The murders unfold. P. 237.
Even though self swore — swore — when beginning In Cold Blood, that when she got to an account of the murders, she would stop reading, the more she read, the more complacent she became, the more she became invested in the characters. Especially in the character of the lead detective, Alvin Dewey.
Just when Hickok and Perry have been caught, it’s at that point when (just when self is patting herself on the back for having finished reading In Cold Blood without once flinching), what do you know: we do after all get the blow-by-blow. But by this time, self has already read 236 pages. How can she stop now? She does the only logical thing: she keeps reading.
It would have been less gruesome if told clinically. But unfortunately, that little perv Perry, the short one, the one who likes it whenever Detective Dewey has to light a cigarette and put it between his lips, he feels emotional connection to the victims (even as he destroys them), so he describes their looks of shock etc etc etc.
And. Still. Self. Just. Cannot. Stop. Reading.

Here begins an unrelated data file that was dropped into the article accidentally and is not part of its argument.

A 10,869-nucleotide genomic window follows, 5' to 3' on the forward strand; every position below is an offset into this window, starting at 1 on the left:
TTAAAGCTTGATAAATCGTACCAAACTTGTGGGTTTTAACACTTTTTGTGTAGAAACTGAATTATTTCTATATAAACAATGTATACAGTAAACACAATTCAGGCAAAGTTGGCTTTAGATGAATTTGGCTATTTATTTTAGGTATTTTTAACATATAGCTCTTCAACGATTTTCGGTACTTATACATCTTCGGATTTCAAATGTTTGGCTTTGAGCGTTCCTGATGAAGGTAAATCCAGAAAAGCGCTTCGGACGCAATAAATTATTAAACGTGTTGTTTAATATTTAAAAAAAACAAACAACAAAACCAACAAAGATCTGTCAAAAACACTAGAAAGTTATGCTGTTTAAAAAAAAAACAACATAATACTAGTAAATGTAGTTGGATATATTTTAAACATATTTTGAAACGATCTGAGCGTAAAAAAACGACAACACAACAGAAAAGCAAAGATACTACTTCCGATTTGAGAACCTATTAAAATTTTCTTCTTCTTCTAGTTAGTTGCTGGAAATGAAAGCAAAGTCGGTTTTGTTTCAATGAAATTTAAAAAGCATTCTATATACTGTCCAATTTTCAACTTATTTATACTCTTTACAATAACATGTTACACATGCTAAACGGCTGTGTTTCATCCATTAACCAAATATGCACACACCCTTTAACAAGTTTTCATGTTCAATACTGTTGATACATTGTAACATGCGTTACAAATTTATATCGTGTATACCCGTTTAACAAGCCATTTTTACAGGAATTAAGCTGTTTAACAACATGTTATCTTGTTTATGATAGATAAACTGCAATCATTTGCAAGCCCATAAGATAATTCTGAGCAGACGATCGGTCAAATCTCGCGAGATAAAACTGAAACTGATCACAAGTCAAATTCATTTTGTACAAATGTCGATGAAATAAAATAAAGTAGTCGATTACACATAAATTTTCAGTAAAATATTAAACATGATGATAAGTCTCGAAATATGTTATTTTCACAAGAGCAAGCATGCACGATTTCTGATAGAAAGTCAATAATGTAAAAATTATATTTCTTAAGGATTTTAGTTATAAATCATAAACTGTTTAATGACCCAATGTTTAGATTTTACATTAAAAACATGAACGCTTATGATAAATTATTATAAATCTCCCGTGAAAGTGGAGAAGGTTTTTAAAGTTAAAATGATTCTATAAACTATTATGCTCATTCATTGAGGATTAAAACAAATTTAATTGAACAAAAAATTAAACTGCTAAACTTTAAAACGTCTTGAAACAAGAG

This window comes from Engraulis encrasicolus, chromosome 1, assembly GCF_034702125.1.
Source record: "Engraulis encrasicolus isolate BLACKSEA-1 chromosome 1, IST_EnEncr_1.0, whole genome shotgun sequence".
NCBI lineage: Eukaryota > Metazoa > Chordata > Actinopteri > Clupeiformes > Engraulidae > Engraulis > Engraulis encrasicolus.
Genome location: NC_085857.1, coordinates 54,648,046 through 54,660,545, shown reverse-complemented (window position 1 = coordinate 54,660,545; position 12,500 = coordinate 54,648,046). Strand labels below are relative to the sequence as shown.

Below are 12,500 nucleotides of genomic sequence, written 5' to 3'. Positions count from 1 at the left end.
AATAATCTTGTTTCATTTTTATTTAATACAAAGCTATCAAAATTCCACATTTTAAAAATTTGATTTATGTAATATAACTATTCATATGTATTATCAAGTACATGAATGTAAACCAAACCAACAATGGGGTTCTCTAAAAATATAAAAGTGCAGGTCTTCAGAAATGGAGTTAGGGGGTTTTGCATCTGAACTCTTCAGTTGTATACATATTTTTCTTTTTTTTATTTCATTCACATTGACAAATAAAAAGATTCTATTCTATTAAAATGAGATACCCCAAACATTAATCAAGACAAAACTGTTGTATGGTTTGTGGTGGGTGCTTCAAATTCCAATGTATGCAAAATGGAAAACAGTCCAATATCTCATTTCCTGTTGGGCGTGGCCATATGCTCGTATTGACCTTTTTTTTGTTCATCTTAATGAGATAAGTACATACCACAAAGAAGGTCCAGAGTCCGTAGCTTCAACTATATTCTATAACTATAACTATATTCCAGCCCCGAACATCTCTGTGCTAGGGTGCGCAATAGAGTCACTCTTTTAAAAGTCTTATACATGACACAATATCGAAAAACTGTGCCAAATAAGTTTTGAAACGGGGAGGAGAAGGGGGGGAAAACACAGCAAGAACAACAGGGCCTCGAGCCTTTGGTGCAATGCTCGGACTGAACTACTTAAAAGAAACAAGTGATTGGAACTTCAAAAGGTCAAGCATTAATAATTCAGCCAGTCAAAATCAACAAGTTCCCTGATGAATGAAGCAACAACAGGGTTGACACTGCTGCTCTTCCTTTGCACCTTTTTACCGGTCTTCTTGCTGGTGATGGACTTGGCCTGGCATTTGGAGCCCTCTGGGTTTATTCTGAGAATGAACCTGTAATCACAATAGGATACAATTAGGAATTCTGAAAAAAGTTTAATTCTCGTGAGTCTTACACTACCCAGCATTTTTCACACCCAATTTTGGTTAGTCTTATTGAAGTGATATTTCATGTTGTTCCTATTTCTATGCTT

Because she is already so fully invested in the story.
She is reminded of fan fiction, how it lures you in, chapter by chapter (Fan fiction is ALL about serialization). You live with the characters a while (In the case of Mejhiren’s stories, for years), you get to know them, you are completely at the mercy of the author.
Just like what’s happening to self now.
Capote. So sly. If the murders had been recounted any earlier than p. 150, self probably could have closed the book without a second thought.
It’s when poor Mr. Clutter offers to write the murderers a check in exchange for his life that they really go ape-shit on him.
There is so much horror in this story. Readers, self is sparing you much anguish. This is your trigger warning. P. 237. SKIP SKIP SKIP
Stay tuned, dear blog readers. Stay tuned.